Social Question

Pied_Pfeffer's avatar

How would you feel about dating or marrying someone who is superstitious?

Asked by Pied_Pfeffer (22293 points ) July 9th, 2012

Years ago, I joined a dating website. One of the profile questions asked, “How superstitious are you?” Another question pertained to what users were looking for in a partner. There was a long list, and each item needed to be ranked by importance.

I was amazed at how many men ranked “Not superstitious” as one of their top important factors in looking for a potential partner.

Are there really that many people out there that are superstitious? What would be the reason for ranking this so high?

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56 Answers

ragingloli's avatar

Depends on the degree of superstitionism.
I would not date a fundie, for example.

DigitalBlue's avatar

I don’t think that this applies to all, not even to the majority, but I would find it extremely difficult not to at least raise my eyebrow at a partner that believes in psychic predictions or that their bad day is being influenced by a poltergeist or that throwing salt over their shoulder is somehow going to do… something… other than waste salt. I don’t know that what I consider to be “superstition” is necessarily traditionally considered that, but a lot of things of that nature tend to get lumped together in my personal opinion. I can’t even pretend to validate beliefs like that, I would go so far, personally, as to say that prayer would fall into that category for me. Put your claws away, jellies. I only mention this to emphasize how skeptical I tend to be, so I could easily see myself getting to a point where my s/o tries to convince me that this four leafed clover is really going to bring good luck and I just roll my eyes. That seems like bad news. :)

Coloma's avatar

Well better superstitious than a pervert. lol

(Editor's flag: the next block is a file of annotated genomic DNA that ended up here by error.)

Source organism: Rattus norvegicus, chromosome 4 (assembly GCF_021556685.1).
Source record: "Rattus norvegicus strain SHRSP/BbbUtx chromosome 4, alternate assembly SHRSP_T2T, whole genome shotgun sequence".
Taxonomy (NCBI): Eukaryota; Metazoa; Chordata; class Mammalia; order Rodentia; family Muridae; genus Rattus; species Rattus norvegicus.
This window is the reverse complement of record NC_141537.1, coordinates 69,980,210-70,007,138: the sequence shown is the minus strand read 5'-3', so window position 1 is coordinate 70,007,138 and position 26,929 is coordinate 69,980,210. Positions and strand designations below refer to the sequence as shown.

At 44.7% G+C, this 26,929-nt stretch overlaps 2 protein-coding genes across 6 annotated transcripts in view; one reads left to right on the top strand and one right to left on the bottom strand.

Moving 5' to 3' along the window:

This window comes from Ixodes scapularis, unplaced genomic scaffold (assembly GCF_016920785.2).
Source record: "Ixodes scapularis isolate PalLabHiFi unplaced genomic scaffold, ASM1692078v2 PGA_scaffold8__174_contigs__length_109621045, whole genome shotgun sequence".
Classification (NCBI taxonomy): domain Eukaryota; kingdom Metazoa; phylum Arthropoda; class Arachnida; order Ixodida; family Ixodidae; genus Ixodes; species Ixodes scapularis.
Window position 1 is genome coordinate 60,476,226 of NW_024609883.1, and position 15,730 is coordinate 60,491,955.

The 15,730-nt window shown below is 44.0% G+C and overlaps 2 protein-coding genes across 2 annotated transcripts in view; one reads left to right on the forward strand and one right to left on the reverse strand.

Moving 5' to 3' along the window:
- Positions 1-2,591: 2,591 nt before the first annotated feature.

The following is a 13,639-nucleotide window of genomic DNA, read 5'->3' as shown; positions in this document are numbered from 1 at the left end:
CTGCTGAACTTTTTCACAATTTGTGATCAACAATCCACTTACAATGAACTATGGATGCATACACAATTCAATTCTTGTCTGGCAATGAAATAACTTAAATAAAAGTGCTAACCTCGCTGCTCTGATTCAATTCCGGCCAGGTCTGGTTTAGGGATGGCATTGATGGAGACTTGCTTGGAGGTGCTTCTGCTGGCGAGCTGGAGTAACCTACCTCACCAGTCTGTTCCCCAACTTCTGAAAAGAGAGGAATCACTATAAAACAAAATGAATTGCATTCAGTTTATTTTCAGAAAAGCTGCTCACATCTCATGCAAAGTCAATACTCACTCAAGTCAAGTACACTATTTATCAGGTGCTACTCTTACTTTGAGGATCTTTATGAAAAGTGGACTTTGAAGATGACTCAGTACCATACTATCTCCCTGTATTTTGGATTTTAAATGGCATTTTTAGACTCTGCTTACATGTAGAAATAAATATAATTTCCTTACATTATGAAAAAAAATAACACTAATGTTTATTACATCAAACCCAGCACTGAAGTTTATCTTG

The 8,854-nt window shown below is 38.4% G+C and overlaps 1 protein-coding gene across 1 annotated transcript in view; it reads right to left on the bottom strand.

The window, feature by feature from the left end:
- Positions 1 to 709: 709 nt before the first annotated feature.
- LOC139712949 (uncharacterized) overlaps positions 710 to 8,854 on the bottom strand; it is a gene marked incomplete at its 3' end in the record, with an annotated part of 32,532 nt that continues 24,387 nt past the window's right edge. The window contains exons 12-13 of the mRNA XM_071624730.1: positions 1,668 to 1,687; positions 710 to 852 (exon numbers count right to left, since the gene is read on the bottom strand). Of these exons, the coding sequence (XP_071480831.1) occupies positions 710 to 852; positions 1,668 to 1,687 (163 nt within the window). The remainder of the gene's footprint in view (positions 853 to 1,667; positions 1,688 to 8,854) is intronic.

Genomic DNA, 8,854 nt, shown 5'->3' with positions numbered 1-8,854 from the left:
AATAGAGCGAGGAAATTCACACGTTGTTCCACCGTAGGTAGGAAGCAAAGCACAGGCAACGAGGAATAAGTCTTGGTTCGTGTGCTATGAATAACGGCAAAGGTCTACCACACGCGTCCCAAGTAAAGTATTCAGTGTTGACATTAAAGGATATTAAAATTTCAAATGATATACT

Of course a superstitious pervert would be the frosting on the cake of lunatics you find on dating sites.
I wouldn’t be interested in someone that was superstitious beyond light, humorous reference to silly superstitions.
I know someone that truly thinks their 20 year old cat is the spirit of their dead mother reincarnated! haha

I hope she shuts mother out of the bedroom when in the throws of passionate embrace.

elbanditoroso's avatar

Superstition is just another set of irrational beliefs. (In its own way, like religion, but perhaps on a more micro scale)

Since I am attracted to rational and grounded thinkers, I simply wouldn’t put myself in the position of dating someone who accepted these sort of irrational stories.

Ouija board users, Tarot cards, horoscopes, all fall into the same category as superstitions.

harple's avatar

I’ve thankfully never found this to be a problem, touch wood ;-)

Seriously though, I prefer a man who’ll walk under the ladder with me…

athenasgriffin's avatar

Hmm. . . superstition is only an annoyance to me if it is taken extremely seriously. (The same for religion.) If it is just a thing one takes on a lark, on and off, but never with any ferver, I can accept it. However, seriousness annoys me in most of its incarnations.

elbanditoroso's avatar

@harple – if you walk under the ladder and something falls on you and you die, you will be anointed one of the Ladder Day Saints…

Simone_De_Beauvoir's avatar

I’d really need to know what is meant by superstition – broadly speaking, religion is just that.

DominicX's avatar